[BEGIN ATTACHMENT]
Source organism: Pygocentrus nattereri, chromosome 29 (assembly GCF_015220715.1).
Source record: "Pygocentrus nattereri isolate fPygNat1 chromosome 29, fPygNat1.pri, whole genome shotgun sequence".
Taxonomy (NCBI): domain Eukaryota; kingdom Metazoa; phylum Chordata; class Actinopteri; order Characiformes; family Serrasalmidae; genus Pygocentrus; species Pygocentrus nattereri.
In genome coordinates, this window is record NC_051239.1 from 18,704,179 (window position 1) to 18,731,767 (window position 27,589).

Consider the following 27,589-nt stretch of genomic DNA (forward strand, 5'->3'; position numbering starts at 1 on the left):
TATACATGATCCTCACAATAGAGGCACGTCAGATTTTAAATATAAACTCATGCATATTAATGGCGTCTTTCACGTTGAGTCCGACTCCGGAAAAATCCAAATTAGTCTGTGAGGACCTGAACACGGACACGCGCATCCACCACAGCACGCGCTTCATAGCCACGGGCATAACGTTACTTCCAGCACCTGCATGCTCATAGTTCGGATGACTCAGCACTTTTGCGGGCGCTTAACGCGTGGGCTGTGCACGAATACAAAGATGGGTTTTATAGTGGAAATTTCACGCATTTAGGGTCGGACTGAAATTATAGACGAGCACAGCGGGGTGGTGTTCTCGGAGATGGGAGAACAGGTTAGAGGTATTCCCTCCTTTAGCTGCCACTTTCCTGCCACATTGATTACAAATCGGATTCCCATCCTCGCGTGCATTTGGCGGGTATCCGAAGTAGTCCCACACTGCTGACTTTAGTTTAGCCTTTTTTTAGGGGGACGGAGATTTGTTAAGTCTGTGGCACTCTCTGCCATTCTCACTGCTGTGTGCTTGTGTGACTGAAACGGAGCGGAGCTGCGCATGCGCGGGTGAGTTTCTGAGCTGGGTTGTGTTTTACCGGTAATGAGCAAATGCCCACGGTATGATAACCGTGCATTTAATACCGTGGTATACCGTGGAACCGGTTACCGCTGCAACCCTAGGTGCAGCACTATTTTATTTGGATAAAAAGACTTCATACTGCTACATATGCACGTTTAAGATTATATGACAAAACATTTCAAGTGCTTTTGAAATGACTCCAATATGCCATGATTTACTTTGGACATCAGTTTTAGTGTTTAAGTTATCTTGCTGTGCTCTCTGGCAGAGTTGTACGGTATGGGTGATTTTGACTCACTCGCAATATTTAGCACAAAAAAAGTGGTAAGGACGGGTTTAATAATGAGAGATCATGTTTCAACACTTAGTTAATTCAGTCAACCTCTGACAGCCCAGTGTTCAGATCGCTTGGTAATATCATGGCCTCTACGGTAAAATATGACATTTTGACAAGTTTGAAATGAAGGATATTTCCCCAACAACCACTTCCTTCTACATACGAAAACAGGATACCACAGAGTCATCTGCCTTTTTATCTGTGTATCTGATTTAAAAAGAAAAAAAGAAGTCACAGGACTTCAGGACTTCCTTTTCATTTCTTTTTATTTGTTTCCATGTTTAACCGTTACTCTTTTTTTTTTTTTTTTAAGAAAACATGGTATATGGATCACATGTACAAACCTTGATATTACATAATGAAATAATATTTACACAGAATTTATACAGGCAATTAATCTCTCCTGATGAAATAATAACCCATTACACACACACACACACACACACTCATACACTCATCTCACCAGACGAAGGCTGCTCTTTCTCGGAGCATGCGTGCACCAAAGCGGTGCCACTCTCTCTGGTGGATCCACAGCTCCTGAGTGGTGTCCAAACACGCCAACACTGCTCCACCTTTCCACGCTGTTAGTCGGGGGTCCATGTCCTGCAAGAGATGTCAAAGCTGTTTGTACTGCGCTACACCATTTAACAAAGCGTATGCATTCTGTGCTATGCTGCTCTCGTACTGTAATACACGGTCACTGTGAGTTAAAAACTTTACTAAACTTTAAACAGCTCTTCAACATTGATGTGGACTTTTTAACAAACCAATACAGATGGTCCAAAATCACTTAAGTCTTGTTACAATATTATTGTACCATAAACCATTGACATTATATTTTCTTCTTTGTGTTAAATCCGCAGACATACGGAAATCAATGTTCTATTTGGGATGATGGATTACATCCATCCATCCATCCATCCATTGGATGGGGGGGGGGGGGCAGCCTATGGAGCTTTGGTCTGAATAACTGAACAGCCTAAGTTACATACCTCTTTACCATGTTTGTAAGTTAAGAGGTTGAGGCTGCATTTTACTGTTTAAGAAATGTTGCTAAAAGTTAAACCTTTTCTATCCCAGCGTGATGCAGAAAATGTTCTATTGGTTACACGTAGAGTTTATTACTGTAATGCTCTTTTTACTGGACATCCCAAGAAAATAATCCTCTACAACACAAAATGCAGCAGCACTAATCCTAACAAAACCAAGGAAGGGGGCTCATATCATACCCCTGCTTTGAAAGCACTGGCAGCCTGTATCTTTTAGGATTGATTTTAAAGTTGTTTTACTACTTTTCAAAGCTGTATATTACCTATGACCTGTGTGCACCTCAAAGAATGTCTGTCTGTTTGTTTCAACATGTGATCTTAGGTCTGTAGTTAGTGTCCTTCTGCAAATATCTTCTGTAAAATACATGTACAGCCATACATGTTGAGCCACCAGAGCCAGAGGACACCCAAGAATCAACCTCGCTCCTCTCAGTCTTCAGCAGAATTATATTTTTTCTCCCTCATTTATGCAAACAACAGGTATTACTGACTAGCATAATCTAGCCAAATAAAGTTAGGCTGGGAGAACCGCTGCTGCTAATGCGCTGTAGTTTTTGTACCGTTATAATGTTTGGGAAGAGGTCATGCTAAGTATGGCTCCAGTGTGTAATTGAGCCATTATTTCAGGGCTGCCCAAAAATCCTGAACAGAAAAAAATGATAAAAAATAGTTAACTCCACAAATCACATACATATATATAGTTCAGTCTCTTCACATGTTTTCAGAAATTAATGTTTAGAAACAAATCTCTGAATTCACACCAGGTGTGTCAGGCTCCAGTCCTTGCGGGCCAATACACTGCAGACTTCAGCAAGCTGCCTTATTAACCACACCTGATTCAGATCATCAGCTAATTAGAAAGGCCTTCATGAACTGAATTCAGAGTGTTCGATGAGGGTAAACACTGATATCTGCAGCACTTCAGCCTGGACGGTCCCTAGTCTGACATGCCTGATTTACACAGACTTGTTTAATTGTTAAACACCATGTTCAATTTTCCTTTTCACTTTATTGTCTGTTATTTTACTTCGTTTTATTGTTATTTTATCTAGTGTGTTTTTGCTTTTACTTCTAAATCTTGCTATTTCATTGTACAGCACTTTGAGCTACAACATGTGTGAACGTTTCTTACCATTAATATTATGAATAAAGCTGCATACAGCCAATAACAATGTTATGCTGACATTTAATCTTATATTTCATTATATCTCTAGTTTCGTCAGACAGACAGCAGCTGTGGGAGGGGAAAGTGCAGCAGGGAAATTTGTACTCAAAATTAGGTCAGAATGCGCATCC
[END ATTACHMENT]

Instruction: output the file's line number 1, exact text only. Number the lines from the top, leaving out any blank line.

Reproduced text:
Source organism: Pygocentrus nattereri, chromosome 29 (assembly GCF_015220715.1).